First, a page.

Climate impacts in one location that propagate to other locations through trade and value chains, development and security policies, and financial systems, may have disrupting effects similar to the COVID-19 pandemic and the war on Ukraine. These effects are not easily represented in traditional analysis frameworks and need to be embedded in the wider context of social vulnerability and climate change. The conference aims to bring together scientists across disciplines that work on approaches to better understand and respond/adapt to cross-border climate impacts and risks. The conference also seeks to identify knowledge gaps and directions for future research. Research presented in the conference will highlight what needs arise from a consideration of cross-border climate impacts, how to design research that is actionable for decision-making or how to improve the monitoring of risks.

SYRR researchers Stefan Hochrainer-Stigler, Qinhan Zhu, Mario Salgado‐Gálvez and Reinhard Mechler are presenting their latest research outcomes on indirect and systemic risks of climate change at the conference hosted at the Potsdam Institute for Climate Impact Research (PIK). Jointly organized by the consortium of two sister EU-Horizon projects, RECEIPT and CASCADES, the conference is to create and share better understanding and responding to cross-border climate impacts and risks.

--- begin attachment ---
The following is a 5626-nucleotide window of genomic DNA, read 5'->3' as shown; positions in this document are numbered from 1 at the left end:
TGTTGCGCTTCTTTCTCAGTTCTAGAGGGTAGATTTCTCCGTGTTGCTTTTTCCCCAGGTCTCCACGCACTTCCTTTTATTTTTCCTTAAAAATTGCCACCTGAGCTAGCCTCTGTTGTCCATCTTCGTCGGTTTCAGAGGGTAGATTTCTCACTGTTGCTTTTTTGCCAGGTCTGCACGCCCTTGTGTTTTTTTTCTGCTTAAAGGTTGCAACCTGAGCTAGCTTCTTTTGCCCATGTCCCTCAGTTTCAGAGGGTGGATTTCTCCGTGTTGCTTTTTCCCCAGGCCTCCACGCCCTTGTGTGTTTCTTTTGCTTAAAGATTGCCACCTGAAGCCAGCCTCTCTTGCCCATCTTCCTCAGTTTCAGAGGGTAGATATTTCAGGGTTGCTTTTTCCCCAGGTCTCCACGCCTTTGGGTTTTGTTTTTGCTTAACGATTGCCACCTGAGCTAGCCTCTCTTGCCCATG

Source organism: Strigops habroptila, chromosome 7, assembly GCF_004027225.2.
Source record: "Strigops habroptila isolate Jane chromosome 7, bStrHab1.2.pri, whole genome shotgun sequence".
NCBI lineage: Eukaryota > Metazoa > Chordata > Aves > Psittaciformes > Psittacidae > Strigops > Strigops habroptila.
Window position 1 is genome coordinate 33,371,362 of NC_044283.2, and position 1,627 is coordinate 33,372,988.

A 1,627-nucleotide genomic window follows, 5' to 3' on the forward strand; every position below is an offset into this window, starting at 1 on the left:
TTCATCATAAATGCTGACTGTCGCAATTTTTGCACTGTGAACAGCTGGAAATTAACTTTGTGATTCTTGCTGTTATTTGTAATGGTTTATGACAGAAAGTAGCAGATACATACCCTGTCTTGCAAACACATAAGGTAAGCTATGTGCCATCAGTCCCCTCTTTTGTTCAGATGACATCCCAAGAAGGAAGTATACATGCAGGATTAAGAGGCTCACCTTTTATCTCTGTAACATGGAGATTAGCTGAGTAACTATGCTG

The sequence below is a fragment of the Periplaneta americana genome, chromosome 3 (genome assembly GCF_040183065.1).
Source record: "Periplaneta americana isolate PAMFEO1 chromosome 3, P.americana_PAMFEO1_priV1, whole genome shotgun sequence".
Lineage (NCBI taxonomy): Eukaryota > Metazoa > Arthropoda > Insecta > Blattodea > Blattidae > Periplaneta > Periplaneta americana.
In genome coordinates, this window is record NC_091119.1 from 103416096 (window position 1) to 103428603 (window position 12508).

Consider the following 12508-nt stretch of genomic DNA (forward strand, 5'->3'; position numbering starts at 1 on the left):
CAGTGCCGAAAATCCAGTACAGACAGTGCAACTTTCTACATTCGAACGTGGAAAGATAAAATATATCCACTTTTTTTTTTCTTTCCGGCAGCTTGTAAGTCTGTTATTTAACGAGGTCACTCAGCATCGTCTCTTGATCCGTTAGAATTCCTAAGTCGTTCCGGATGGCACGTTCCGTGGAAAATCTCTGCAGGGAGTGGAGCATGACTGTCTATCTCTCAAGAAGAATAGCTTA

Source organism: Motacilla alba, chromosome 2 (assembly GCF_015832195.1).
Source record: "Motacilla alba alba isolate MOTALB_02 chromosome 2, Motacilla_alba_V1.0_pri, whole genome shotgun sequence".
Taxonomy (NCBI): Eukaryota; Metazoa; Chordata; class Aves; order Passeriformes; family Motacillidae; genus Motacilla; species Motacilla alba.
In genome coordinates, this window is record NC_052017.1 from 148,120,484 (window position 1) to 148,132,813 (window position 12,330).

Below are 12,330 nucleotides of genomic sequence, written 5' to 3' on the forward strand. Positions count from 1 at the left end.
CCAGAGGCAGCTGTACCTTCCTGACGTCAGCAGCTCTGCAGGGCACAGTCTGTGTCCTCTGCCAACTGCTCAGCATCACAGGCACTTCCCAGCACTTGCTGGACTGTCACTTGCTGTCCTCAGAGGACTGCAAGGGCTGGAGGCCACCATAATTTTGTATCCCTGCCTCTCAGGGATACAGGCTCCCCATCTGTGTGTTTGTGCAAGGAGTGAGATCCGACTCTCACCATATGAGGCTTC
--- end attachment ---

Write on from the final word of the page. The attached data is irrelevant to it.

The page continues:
Several presentations will be delivered by SYRR. Stefan Hochrainer-Stigler will share his research on "A Framework for Multi- and Systemic-Risk Analysis: Focusing on Indirect Risks Based on Dependencies". This paper presents a six-step framework developed as part of the MYRIAD-EU project, with the framework flexible enough to cover single, multi- and systemic risk analysis, including measurement, modelling and management dimensions.

Additionally, Stefan Hochrainer-Stigler will present the results of the RECEIPT project with the talk on "Differential Fiscal Performances of Plausible Disaster Events: A storyline approach for the Central American and Caribbean Governments under CCRIF". This study deploys the Storyline Approach to investigate the effectiveness of sovereign insurance CCRIF in reducing fiscal volatility when facing the high-impact storms under different climate and socio-economic conditions.

Another presentation given by Qinhan Zhu studies the fiscal risks induced by climate hazards in countries of Global South. Together with SYRR colleagues, he further developed the CatSim model to simulate the national economic growth and fiscal performances after being hit by a series of stochastic climate hazards. His research aims to Smart-Support  developing countries to make climate resilience policies integrating risk reduction and risk finance.

Mario Salgado‐Gálvez and Reinhard Mechler will showcase their research on climate-induced displacement in vulnerable countries, which has focused on increases in cyclone risk in Mozambique and implications for development and well-being in the region.

RECEIPT and CASCADES joint conference ©

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